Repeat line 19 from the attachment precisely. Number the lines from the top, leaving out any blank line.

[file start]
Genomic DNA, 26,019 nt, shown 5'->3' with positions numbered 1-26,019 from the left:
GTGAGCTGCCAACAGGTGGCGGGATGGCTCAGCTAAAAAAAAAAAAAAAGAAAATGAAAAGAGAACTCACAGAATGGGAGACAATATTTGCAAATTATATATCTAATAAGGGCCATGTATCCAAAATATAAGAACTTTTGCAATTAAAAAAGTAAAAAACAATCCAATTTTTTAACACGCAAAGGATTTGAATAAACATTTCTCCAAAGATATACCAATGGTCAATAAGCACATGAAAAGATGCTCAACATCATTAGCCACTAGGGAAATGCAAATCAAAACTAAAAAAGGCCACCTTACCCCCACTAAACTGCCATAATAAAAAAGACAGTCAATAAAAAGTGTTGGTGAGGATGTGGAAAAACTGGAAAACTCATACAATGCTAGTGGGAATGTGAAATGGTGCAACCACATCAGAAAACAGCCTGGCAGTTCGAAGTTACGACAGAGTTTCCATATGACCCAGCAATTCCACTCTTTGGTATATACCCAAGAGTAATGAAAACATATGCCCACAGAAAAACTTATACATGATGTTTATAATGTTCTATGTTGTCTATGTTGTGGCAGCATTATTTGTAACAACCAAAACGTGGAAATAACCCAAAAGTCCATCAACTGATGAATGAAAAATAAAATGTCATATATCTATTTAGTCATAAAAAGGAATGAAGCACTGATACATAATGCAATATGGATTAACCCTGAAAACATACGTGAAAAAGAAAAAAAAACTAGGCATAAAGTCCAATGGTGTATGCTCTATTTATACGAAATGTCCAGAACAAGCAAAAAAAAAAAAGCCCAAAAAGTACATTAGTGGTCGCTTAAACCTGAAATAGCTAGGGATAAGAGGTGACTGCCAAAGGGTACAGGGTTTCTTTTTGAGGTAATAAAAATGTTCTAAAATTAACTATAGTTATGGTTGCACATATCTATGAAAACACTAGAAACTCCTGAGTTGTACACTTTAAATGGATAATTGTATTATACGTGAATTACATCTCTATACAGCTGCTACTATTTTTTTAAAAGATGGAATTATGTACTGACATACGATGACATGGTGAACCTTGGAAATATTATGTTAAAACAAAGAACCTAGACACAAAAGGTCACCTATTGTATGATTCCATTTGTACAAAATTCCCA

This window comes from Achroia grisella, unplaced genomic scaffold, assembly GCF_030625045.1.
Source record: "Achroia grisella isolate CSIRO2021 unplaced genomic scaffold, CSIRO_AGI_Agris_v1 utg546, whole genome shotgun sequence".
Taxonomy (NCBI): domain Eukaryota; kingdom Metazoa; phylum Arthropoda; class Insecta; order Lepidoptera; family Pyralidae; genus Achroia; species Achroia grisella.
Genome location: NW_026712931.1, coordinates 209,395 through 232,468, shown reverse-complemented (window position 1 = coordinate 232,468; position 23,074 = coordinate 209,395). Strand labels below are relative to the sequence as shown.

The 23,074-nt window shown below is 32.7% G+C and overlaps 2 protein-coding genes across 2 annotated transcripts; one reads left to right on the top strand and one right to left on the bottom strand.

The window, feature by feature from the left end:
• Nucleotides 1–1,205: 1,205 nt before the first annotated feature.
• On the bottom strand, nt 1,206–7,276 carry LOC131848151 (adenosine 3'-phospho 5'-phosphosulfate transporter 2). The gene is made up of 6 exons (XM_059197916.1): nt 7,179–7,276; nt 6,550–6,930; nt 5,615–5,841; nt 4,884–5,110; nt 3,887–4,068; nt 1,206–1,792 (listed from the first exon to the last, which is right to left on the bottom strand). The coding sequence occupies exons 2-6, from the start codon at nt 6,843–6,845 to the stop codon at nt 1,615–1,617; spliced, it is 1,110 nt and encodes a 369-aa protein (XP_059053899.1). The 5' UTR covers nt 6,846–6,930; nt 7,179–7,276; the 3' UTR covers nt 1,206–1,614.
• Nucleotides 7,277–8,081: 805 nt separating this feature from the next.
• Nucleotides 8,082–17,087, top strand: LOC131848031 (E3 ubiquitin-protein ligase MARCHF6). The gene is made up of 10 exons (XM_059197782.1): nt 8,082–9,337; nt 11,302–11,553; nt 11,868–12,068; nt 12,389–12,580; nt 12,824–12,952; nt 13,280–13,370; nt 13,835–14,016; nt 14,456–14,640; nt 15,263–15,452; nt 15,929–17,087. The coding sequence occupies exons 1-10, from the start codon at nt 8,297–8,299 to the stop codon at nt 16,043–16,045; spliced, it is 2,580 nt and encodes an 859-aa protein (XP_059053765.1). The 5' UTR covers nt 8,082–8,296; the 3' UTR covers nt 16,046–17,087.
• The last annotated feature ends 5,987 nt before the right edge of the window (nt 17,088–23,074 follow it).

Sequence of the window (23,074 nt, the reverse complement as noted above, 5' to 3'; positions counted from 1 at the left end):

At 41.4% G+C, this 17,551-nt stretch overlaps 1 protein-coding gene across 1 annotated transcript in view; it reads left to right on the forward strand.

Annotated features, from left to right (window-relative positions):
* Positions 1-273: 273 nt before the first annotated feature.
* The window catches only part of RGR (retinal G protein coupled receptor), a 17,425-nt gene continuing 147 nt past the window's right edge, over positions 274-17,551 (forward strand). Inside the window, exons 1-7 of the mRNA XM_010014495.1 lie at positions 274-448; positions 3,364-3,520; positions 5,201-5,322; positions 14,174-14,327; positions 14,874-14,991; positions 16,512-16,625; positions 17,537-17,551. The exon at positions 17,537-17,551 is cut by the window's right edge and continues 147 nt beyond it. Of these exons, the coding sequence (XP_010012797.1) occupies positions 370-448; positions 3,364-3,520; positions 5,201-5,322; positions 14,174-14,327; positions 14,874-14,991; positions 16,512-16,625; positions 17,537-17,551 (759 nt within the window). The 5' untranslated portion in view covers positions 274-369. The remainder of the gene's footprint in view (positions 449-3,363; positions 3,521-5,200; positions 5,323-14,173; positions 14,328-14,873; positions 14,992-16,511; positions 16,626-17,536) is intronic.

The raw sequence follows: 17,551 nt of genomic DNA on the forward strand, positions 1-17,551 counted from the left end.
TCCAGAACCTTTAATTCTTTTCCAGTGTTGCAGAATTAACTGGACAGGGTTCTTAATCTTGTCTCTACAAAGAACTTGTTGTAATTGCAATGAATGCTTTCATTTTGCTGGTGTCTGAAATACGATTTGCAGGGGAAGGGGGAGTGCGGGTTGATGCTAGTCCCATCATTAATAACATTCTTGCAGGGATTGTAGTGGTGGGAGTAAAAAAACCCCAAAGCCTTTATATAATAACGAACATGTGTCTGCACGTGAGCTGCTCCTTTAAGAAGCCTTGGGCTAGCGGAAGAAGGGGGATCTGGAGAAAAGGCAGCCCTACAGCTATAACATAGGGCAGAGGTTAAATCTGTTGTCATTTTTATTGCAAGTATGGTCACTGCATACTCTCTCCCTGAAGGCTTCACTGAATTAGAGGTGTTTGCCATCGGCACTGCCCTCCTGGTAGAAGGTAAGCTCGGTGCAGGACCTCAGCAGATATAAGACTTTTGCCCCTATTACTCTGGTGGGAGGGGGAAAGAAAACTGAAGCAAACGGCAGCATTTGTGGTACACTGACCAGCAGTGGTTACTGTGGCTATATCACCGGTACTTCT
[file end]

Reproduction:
The raw sequence follows: 17,551 nt of genomic DNA on the forward strand, positions 1-17,551 counted from the left end.